11 Curious Street Name Facts
From Knick Knack Lane to Frying Pan Alley, here’s the facts behind some of the nation’s best-loved byways.
1. Where the Steets Have No Name
Streets are often named after events and people. This provides a rich historical map of towns. Many “Waterloos” appeared after the battle in 1815. Thousands of addresses were named to honour Queen Victoria. England’s 1966 World Cup win and even rock bands have all been immortalised in street names.
2. Street vs Road
What’s the difference? Traditionally, a ‘Street’ was a route found within a town, normally lined on either side by residential or commercial buildings. ‘Road’ was applied when connecting towns/cities, often acting as a signpost, such as London Road or Manchester Road.
3. Jane Lane
Many streets were named after local businesses, Baker Street is where you’d find the baker. Mill Road, Church Lane, Brewers Close all pinpointed local trades. Later, builders started naming streets after themselves, wives or children. Baker Street in London (literary home of Sherlock Holmes) has nothing to do with bread, it was built by William Baker.
4. Pricey Addresses
Street names can help with house prices. Research has found that if you live on Pear Tree Lane your property is more likely to attract a higher price than a similar property on Crotch Lane.
5. Name Game
Planners and developers have got wise to this. Flower and tree names are increasingly common on new streets. The use of ‘Lane’, ‘Way’ and ‘Mews’ are also carefully applied to help increase desirability and prices.
6. The Lane
During the reign of King Henry I, a London ‘Street’ had to be both paved and wide enough for sixteen knights to ride abreast. A ‘Lane’ had only to be wide enough for beer barrel to be rolled along, this at a time when beer was more sanitised and safer to drink than water.
7. Fanny Avenue
Bad street names are still a cause for concern. According to the Royal Mail, in 2016 494 routes were renamed, in some cases this was due to confusion of similar sounding streets but more commonly due to petitions from residents over ‘undesirable’ names.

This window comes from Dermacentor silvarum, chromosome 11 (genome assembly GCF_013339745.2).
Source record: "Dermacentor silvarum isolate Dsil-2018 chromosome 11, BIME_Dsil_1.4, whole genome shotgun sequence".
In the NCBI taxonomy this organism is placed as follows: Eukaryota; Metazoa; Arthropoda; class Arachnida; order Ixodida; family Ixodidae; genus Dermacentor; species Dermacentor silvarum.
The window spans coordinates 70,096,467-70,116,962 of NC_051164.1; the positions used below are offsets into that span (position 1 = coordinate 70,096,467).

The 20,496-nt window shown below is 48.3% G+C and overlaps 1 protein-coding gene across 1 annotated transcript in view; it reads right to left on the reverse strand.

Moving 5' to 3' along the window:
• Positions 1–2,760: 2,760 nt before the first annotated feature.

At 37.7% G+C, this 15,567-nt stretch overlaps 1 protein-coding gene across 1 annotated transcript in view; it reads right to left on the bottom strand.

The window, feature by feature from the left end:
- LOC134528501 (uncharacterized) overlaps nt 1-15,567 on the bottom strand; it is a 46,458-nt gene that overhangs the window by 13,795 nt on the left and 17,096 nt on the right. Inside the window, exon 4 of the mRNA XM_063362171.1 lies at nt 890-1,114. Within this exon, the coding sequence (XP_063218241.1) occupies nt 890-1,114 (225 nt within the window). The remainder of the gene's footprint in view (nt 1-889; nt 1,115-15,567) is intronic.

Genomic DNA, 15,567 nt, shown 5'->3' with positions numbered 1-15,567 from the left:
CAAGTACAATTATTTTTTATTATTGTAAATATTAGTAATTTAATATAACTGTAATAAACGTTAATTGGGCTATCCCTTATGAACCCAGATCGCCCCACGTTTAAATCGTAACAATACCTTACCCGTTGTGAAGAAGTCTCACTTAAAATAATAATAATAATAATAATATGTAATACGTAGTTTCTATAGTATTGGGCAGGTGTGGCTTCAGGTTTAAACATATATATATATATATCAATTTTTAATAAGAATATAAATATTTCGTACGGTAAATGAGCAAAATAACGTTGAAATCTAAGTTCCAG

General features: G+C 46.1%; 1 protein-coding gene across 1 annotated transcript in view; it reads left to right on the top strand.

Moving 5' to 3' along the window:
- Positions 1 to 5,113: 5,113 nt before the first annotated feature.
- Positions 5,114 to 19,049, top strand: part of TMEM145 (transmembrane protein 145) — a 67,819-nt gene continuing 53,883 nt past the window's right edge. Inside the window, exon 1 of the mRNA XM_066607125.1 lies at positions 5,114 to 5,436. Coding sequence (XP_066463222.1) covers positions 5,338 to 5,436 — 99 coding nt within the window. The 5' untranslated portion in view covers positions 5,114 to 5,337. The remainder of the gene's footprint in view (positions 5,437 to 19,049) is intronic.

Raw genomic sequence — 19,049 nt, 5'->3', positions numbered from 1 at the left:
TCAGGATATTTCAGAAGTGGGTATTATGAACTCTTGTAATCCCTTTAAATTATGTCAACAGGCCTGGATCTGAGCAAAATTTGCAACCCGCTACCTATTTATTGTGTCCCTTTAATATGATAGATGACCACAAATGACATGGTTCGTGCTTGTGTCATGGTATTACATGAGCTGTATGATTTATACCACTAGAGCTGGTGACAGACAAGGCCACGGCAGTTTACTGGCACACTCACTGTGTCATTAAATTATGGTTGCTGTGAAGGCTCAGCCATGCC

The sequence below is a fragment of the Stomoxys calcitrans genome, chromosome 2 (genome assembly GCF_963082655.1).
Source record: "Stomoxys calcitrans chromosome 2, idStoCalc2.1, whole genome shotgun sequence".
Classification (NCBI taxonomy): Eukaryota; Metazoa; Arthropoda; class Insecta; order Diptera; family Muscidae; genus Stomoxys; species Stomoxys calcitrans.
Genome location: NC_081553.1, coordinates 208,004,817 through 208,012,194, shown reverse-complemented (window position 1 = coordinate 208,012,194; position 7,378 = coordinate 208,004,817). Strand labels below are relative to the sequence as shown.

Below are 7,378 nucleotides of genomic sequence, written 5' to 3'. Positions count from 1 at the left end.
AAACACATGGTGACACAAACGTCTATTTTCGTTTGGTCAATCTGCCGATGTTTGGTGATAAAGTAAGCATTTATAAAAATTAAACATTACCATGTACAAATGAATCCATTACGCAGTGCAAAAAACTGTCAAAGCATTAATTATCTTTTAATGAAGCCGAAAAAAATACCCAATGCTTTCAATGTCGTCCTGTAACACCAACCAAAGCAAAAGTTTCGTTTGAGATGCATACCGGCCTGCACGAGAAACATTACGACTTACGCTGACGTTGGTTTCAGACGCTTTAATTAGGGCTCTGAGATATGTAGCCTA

8. A Bit Silly
Some quirky names have become a source of local pride, including;
Silly Lane – Forest of Bowland, Lancashire
Frying Pan Alley – Spitalfields, London
Christmas Pie Avenue – Flexford, Surrey
Knick Knack Lane – Brixham, Devon
Ghost House Lane – Chilwell, Nottingham
Whip-Ma-Whop-Ma-Gate – York
9. Nasty Names
Other less fortunate locales include;
St. Gregory’s Back Alley – Norwich
Hornyold Road – Malvern
Backside Lane – Doncaster
Bell End – Rowley Regis
Arguments Yard – Whitby
Fanny Street – Cardiff
10. A Bit Arty
Some planners and councils have shown an artistic side. After a plaque was unveiled at Dartford Railway Station on the platform where Rolling Stones Mick Jagger and Keith Richards first met, the local council joined in by naming new roads; Ruby Tuesday Drive, Angie Mews, Sympathy Vale, Cloud Close and Lady Jane Place.
But being cool doesn’t always go down well, Milton Keynes got things very wrong when they started naming streets after entertainment icons. Jimi Hendrix, Bob Marley, Freddie Mercury, Marylin Monroe were just some of those honoured at a new estate. Residents were less than impressed as the estate was also close to Crownhill Crematorium. The combination of dead stars and passing funeral traffic soon led the area to be nicknamed “Stiffs Estate”.